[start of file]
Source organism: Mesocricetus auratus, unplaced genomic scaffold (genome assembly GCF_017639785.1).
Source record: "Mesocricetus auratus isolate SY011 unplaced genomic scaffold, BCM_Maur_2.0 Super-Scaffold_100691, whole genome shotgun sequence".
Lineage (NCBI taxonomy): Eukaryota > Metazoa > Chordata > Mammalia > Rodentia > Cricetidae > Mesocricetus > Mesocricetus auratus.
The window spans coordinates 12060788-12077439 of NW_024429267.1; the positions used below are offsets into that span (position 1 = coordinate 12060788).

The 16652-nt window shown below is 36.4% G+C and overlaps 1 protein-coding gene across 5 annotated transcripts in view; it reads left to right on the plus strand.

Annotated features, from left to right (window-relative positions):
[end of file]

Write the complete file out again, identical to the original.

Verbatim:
Source organism: Mesocricetus auratus, unplaced genomic scaffold (genome assembly GCF_017639785.1).
Source record: "Mesocricetus auratus isolate SY011 unplaced genomic scaffold, BCM_Maur_2.0 Super-Scaffold_100691, whole genome shotgun sequence".
Lineage (NCBI taxonomy): Eukaryota > Metazoa > Chordata > Mammalia > Rodentia > Cricetidae > Mesocricetus > Mesocricetus auratus.
The window spans coordinates 12060788-12077439 of NW_024429267.1; the positions used below are offsets into that span (position 1 = coordinate 12060788).

The 16652-nt window shown below is 36.4% G+C and overlaps 1 protein-coding gene across 5 annotated transcripts in view; it reads left to right on the plus strand.

Annotated features, from left to right (window-relative positions):